Ocean Energy: Forms and Prospects

Science  18 Jan 1980:
Vol. 207, Issue 4428, pp. 265-273
DOI: 10.1126/science.207.4428.265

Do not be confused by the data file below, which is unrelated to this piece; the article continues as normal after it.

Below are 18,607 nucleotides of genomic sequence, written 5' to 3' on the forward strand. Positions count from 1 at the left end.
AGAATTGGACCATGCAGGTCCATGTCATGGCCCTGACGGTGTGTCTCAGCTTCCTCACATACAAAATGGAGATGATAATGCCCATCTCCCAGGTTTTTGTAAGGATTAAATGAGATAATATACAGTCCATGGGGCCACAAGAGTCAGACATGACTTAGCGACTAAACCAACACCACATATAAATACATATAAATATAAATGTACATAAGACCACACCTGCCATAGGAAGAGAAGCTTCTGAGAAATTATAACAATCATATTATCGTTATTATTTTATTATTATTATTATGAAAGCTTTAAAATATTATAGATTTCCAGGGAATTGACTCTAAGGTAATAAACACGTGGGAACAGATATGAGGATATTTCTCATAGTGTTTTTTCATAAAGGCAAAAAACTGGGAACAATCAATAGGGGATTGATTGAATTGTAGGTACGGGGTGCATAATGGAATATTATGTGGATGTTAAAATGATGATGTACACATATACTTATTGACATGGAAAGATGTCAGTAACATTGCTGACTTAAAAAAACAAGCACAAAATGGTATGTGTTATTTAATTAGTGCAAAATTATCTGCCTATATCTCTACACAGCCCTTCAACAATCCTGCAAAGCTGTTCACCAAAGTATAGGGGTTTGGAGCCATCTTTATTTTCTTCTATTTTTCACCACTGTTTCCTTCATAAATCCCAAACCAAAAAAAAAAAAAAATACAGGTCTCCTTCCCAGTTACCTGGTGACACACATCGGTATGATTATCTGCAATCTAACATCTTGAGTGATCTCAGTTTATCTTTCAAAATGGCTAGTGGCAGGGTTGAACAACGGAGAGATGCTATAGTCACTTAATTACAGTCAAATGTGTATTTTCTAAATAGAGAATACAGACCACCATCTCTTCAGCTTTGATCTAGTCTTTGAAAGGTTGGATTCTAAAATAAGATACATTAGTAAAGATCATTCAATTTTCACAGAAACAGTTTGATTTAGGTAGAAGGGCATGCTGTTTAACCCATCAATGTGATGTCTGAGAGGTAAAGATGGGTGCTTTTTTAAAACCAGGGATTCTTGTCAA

The nature and distribution of power sources of the sea other than petroleum are discussed, along with possible entrées for their use. Waves, tides, currents, and salinity and temperature gradients all have the potential to contribute useful power. Submarine geothermal sources, salt domes, ice, and other marine-associated concentrations may be more important. There are opportunities to employ these marine power resources directly rather than for contributions to power grids or power-intensive products. Ancillary employment of the seawater as a coolant and of the sediments below the seabed for the disposal of nuclear wastes may be even more important uses than employment of the power that the sea contains.